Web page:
Consumers are the all-important arbiters in the marketplace, choosing the messages they want to engage with while ignoring the vast majority of ad clutter, according to integrated marketing experts speaking the AdWatch: Outlook 2002 conference.
The challenge for marketers and agencies is to figure out how to reach the majority of Americans who don't care about a marketer's product or service and don't want to be pitched.
"Consumers don't want all these messages. ... There are far too many messages and the challenge is to get relevant," said David Kenny, chairman-CEO of Digitas, whose clients include Delta Airlines, AT&T Corp. and American Express.
Mr. Kenny was part of a panel speaking today at the AdWatch: Outlook 2002 conference, co-sponsored by UBS Warburg, Taylor Nelson Sofres' CMR and Advertising Age.
Consumers are tuning out ad clutter, they're tired of pop-up ads. They skip ads using personal video recorders such as TiVo, watch more ad-free premium cable networks and install software to block banner ads and e-mail solicitations.
The key to finding out how to reach consumers is in understanding their behavior, said Alan Schultz, president-CEO, Valassis, a marketing services company.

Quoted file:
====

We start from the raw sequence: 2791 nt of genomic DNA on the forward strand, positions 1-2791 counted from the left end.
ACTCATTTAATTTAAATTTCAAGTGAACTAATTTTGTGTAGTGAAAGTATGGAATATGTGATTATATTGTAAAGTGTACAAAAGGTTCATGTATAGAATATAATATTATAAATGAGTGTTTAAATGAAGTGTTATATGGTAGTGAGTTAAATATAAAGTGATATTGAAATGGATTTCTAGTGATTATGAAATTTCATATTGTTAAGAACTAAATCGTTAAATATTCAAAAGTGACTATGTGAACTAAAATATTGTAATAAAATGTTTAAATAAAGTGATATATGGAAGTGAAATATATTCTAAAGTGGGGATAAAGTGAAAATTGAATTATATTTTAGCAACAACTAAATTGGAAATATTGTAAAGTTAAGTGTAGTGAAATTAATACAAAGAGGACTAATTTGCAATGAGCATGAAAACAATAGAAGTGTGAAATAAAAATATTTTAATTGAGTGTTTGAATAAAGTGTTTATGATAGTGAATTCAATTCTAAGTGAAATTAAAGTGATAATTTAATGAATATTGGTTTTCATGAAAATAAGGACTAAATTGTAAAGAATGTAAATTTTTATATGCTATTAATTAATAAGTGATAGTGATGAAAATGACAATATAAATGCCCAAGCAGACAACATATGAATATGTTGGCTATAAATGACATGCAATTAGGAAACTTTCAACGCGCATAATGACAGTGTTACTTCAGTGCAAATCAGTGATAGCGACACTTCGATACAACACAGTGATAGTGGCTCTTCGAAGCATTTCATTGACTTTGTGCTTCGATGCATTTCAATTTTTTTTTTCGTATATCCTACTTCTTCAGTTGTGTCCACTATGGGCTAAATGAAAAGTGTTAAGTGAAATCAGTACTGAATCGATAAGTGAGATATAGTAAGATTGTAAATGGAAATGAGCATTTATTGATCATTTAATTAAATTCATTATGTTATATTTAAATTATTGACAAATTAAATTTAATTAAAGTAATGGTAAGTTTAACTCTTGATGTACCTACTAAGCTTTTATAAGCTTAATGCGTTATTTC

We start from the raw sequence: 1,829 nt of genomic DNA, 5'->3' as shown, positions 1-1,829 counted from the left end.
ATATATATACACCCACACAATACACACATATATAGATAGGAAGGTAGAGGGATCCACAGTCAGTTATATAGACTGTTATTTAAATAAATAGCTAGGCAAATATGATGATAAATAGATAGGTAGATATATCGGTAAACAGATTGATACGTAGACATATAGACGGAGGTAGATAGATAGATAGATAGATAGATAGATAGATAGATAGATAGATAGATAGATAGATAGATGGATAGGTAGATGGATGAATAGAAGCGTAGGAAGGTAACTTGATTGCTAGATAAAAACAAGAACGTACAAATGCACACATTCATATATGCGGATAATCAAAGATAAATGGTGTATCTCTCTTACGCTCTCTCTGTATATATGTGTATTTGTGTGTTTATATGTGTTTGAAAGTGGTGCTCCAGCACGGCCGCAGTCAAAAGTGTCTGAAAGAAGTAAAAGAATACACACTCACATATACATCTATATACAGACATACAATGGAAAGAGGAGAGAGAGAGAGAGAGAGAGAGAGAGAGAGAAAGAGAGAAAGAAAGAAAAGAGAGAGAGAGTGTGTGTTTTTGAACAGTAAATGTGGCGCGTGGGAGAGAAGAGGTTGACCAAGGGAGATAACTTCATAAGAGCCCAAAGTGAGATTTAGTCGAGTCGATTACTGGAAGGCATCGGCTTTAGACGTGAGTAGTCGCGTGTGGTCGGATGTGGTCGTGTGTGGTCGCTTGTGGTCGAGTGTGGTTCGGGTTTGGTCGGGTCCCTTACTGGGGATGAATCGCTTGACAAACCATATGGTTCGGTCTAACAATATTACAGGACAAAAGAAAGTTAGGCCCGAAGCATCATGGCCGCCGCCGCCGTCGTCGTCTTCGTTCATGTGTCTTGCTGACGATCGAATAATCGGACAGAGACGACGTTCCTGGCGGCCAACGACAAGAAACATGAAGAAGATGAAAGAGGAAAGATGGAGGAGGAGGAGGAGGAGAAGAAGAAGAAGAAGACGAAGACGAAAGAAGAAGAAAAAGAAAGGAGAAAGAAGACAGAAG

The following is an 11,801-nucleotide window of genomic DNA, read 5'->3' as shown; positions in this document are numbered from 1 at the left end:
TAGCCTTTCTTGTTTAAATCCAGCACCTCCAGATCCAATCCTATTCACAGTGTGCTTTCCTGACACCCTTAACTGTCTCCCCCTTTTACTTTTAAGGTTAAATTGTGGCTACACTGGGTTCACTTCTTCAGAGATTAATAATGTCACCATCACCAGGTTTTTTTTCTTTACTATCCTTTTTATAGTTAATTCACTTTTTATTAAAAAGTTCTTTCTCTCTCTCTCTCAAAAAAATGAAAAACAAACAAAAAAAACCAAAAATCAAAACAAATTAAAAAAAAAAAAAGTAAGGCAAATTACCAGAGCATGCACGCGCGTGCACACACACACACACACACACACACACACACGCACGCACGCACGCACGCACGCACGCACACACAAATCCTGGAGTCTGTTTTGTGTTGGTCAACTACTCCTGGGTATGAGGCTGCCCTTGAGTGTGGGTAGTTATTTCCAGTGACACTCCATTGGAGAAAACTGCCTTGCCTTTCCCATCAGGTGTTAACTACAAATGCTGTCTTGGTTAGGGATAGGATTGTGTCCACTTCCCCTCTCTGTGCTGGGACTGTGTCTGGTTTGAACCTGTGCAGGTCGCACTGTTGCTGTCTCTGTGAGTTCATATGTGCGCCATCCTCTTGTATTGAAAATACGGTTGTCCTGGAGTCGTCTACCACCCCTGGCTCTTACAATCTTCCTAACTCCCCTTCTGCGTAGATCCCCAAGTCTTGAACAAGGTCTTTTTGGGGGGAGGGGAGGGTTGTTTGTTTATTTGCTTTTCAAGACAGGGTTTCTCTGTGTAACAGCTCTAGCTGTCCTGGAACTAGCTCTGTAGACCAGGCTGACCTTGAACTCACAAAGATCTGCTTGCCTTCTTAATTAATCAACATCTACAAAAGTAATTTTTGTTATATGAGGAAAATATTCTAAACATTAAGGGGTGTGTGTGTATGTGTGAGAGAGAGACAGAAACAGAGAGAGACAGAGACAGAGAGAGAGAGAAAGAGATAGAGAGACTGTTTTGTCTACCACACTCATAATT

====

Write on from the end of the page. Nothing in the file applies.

Marketers, Mr. Schultz said, need to deliver "messages to consumers in the medium of their choice and a medium that they'll respond to," such as print, direct mail, TV or the Internet through consumer-friendly opt-in opportunities.
"Consumers have to offer their data, it must be permission-based," Mr. Kenny said.
"We use the Web to mine data," said Cheryl Idell, president of Intermedia Advertising Group. Intermedia offers a Web site called RewardTV, which asks viewers questions about their favorite TV shows and hopefully reinforces the connection between the Internet and TV viewing. "The Internet helps continue the TV experience," Ms. Idell said.
Marketers' demand for integrated marketing services is growing. Mr. Kenny said he believes the direct marketing business for the travel, retail and financial services categories will grow two to four times as fast as other segements. Product-based companies, such as consumer package goods and auto marketers, will need to improve how they share data with various sales channels.
Mr. Schultz said his company breaks integrated marketing down into three segments -- mass media, cluster-targeted media by demographic and geographic groups, and one-to-one methods -- and of those, one-to-one marketing via the Internet and other media will grow the most at around 20% this year.
Agencies need to do a better job of providing truly integrated marketing resources. "Media companies and agencies are forcing the customer [the marketer] to connect all the dots and deal with five different sales people," Mr. Schultz said.
Tobi Elkin, AdAge.com. June 25, 2002
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